Tesla has reportedly scrapped plans for a new production method that would have seen it punch out a vehicle’s underbody in a single piece, simplifying manufacturing and cutting production costs.

    Reuters reports word from two sources familiar with the matter that Tesla won’t pursue this evolution of its gigacasting process.

    Gigacasting sees Tesla use huge presses with thousands of tonnes of clamping pressure to die-cast large sections of the car’s underbody, but it has never been used to produce an entire underbody in a single piece.

    Instead, Reuters reports the Tesla Model Y and Cybertruck currently have their underbodies punched out in three pieces: two gigacasted sections front and rear, plus a midsection made of aluminium and steel which houses the battery.

    The news outlet had reported last September that Tesla would use a single-piece gigacasted underbody for its next-generation vehicles.

    While the move to a single-piece underbody stamping has the potential to cut costs, Reuters reports Tesla has cancelled these plans in order to rein in short-term spending following recent drops to sales and profitability plus softening global EV demand.

    Tesla has also cut costs by laying off more than 10 per cent of its global workforce in April, including senior executives; this week, it was also reported Tesla was axing its Supercharger and new vehicle development teams.

    Reuters reported in April that Tesla was also scrapping its upcoming entry-level model, which was expected to be released in the second half of 2025 with a price tag of US$25,000, but sparing its related robotaxi model.

    But CEO Elon Musk subsequently said Reuters was “lying (again)” without clarifying just what the outlet allegedly got wrong, while chief designer Franz von Holzhausen warned journalists “don’t always believe what you read”.

    In a first-quarter investor presentation, Mr Musk said the brand would use “aspects of the new-generation platform as well as aspects of our current platforms” in its new EVs.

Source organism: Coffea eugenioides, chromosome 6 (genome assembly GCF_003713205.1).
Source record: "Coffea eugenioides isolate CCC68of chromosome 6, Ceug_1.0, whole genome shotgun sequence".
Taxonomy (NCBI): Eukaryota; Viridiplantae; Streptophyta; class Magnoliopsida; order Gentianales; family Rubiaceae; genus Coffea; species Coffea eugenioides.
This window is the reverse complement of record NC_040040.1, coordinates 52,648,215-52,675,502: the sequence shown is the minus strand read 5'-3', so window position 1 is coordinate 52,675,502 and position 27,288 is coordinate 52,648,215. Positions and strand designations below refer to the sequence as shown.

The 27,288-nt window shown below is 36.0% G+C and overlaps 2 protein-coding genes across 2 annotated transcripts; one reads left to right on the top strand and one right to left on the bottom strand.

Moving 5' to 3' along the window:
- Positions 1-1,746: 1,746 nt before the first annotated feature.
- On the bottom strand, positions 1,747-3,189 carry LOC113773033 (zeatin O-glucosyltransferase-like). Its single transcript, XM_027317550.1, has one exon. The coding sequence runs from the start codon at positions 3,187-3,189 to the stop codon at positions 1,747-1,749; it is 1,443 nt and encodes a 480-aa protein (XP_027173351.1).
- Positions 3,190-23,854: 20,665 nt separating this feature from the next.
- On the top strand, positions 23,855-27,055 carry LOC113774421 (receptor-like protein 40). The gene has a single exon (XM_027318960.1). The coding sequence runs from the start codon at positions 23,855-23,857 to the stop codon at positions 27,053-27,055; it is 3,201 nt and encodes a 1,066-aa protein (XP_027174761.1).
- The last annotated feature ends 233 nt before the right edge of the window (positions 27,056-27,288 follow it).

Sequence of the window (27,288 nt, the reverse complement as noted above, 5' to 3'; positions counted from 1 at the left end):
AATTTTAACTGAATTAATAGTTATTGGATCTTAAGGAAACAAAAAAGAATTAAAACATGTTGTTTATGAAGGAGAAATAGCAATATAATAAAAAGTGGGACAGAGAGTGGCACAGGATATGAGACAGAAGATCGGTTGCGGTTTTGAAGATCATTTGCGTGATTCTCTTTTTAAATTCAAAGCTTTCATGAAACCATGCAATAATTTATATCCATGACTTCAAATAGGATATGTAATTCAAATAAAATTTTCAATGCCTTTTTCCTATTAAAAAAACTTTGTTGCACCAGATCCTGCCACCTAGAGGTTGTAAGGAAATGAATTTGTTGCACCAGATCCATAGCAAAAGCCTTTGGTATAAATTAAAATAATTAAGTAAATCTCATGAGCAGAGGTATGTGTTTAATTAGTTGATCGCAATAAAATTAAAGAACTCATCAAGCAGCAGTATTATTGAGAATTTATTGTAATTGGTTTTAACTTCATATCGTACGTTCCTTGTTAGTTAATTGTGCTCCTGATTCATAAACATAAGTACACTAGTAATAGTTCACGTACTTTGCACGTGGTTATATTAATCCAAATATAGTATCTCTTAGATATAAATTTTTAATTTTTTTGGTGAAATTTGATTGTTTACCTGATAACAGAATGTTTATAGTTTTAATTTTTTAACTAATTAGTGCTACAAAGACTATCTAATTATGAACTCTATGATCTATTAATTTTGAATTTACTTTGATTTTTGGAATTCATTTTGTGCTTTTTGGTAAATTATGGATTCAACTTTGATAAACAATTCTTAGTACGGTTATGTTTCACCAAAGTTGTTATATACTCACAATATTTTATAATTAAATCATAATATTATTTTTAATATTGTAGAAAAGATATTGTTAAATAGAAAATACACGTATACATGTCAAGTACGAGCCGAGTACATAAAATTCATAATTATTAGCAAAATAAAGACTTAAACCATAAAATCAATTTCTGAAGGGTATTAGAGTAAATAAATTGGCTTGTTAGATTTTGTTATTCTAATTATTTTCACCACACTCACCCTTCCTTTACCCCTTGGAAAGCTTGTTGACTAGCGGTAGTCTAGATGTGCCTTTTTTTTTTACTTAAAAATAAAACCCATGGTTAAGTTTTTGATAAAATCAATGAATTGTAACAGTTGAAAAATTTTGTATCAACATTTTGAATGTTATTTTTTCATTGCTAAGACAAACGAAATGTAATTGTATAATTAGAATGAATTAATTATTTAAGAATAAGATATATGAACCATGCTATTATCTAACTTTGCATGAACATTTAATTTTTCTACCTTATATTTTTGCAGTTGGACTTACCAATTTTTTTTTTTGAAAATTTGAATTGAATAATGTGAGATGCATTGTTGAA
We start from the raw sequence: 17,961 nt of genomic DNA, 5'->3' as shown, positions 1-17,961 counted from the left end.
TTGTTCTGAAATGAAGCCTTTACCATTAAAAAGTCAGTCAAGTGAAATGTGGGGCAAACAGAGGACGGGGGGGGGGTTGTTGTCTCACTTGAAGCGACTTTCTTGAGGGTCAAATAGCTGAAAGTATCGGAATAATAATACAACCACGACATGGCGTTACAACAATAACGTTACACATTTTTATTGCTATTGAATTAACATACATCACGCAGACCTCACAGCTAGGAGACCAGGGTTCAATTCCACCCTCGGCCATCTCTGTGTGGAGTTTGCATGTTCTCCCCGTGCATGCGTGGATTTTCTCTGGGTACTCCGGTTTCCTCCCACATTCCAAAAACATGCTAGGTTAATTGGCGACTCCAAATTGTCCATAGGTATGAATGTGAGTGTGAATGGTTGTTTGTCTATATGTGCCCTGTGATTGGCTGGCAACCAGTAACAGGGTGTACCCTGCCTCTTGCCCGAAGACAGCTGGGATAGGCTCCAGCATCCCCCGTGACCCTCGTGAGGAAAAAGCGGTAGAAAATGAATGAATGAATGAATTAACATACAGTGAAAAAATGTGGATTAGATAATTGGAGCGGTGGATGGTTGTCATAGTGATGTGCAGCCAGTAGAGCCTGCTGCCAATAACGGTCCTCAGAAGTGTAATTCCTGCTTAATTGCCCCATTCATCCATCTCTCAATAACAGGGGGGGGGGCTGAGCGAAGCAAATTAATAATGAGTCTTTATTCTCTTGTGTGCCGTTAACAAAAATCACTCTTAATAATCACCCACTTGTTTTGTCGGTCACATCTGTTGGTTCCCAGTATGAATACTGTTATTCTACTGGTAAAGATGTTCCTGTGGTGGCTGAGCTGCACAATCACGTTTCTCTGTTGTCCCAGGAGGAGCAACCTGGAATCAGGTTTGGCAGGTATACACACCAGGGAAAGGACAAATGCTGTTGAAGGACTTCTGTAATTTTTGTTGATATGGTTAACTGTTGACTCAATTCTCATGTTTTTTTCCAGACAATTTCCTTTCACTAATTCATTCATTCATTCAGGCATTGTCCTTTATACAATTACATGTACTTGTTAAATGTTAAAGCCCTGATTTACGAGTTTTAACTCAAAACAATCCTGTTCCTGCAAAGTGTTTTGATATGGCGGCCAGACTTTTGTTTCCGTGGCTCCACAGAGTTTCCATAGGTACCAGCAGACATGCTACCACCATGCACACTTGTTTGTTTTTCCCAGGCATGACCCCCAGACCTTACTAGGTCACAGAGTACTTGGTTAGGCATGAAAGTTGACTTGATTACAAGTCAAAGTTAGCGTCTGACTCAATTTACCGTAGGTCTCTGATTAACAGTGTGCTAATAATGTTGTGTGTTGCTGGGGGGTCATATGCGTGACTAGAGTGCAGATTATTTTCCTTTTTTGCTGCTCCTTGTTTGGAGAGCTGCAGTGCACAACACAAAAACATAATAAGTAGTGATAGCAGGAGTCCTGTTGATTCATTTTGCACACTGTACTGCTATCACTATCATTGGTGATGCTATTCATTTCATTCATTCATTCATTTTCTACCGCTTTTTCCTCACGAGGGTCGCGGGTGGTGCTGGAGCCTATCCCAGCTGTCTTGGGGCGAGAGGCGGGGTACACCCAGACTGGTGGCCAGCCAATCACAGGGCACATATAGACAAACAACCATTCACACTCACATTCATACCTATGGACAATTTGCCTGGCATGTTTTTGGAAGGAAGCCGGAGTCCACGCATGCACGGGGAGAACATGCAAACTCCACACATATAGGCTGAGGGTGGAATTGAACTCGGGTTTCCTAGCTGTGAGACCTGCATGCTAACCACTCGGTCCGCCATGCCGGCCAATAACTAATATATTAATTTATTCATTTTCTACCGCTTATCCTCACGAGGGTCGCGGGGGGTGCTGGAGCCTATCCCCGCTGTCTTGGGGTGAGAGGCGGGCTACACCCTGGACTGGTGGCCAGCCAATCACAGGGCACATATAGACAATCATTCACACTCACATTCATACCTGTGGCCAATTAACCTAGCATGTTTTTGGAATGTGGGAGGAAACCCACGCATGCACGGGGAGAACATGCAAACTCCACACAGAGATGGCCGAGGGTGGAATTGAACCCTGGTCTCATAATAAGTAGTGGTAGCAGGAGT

This would allow the company to fast-track these vehicles to as early as the end of 2024 or early 2025.

    “This update may result in achieving less cost reduction than previously expected but enables us to prudently grow our vehicle volumes in a more capex efficient manner during uncertain times,” the carmaker said in its presentation materials.

    “This would help us fully utilise our current expected maximum capacity of close to three million vehicles, enabling more than 50 per cent growth over 2023 production before investing in new manufacturing lines.”

    Tesla is set to reveal its robotaxi on August 8.

    Last year, Tesla produced 1,845,985 vehicles worldwide, a new record for the brand and a 35 per cent increase on the year prior.

    However, in the first quarter of 2024, Tesla reported 433,371 vehicles produced and just 386,810 sales, representing its lowest quarterly deliveries since 2022.

    It also reported a nine per cent drop in revenue in the first quarter, the steepest year-over-year decline since 2012. Total gross profit was down 18 per cent.

    Tesla has felt the heat from affordable Chinese rivals, with repeated price cuts – intended to help keep it competitive – eating into the company’s profits.

    MORE: Tesla leaning on existing tech to rush cheaper EVs to market this year
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    William Stopford

    William Stopford is an automotive journalist based in Brisbane, Australia. William is a Business/Journalism graduate from the Queensland University of Technology who loves to travel, briefly lived in the US, and has a particular interest in the American car industry.

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